Below is an example of the SAP online community.

SAP Online Community

If you look closely, you’ll notice user registrations, the ability to answer and ask questions, and over 132K blog posts. SAP has built a destination for their customers, partners, and even prospects to learn more about SAP technology and connect with other technologists.

Also, I belong to a Brandwatch community and I am a huge fan of the functionality. The community is powered by Insided, which I have not heard of before but I am very impressed with their capabilities. The community is somewhat new but it’s growing. They also have a community manager who is interacting with users, answering questions and drawing attention to various customer projects. A community manager is CRITICAL in building any type of community, whether on domain or within the social networks. This is brand advocacy, which leads me to my next point.

Brandwatch Community

The second step is to ensure that you have the internal resources aligned and ready to support this initiative. You’ll need to consider things like moderators, community managers, success metrics, budget, editorial calendar, and everything else that goes into creating content and providing a great customer experience.

The last step is to ensure that you have the budget necessary to invest in the right social media technology to host an online community. the only suggestion I have here is to not rush into signing a contract with an online community software vendor. it’s critical to document your business requirements first and ensure that the vendor can meet those requirements. It should not be the other way around.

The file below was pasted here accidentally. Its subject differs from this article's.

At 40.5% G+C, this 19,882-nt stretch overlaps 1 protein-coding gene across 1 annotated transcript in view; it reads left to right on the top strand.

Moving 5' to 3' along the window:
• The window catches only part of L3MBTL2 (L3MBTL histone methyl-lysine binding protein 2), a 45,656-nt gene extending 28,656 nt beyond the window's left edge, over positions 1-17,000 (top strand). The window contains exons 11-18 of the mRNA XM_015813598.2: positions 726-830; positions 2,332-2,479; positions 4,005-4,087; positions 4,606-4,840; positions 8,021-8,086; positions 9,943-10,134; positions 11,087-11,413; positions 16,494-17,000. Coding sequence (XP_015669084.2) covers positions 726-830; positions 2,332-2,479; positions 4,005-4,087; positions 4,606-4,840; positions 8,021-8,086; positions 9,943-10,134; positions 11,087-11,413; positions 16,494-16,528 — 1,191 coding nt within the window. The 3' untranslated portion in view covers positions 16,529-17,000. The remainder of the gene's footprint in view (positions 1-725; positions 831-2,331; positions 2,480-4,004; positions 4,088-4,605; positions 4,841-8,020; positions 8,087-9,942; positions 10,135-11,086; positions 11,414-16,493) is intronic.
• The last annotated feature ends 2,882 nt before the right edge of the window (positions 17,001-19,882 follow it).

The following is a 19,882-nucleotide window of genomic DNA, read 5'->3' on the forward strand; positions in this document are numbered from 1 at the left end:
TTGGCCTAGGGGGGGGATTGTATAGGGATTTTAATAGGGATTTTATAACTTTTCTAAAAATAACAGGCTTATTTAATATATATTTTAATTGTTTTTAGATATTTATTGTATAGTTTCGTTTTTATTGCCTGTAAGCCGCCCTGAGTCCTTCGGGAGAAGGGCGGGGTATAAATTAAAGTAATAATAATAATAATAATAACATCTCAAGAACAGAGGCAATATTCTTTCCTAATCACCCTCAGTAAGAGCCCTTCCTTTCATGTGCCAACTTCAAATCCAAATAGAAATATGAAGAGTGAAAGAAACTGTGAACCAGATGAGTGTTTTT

Why Should Brands Build an Online Community?

Brand Advocacy. There are a lot of tangible benefits for creating an online community. First and foremost, it’s a place to foster relationships with customers, and build brand advocacy. Brand advocacy is when your customers talk publicly about your business without you having to ask them to do so. Some people also call this word-of-mouth marketing.

Google Visibility. Brands can achieve maximum visibility in the Google search results by providing an experience for their customers to ask questions, answer questions, or share their thoughts publicly and in an open forum.
Google loves this. They’re indexing millions of web pages per day and can potentially drive a lot of web traffic to a community that is active and thriving.

Cost Savings. There is also a cost savings element to this. In my Apple example above, I used Google to find an answer to my question which took me to a community hosted on Apple.com. If I didn’t find my answer right away, I would have did what most people naturally do and call customer support and try to get my iPhone fixed.

Every call that comes into a call center costs money. And building an online community will always result in a decrease in calls leading to use huge savings.


I really hope you enjoyed this video. I do my best to create content that’s actionable and provides value to the work you do.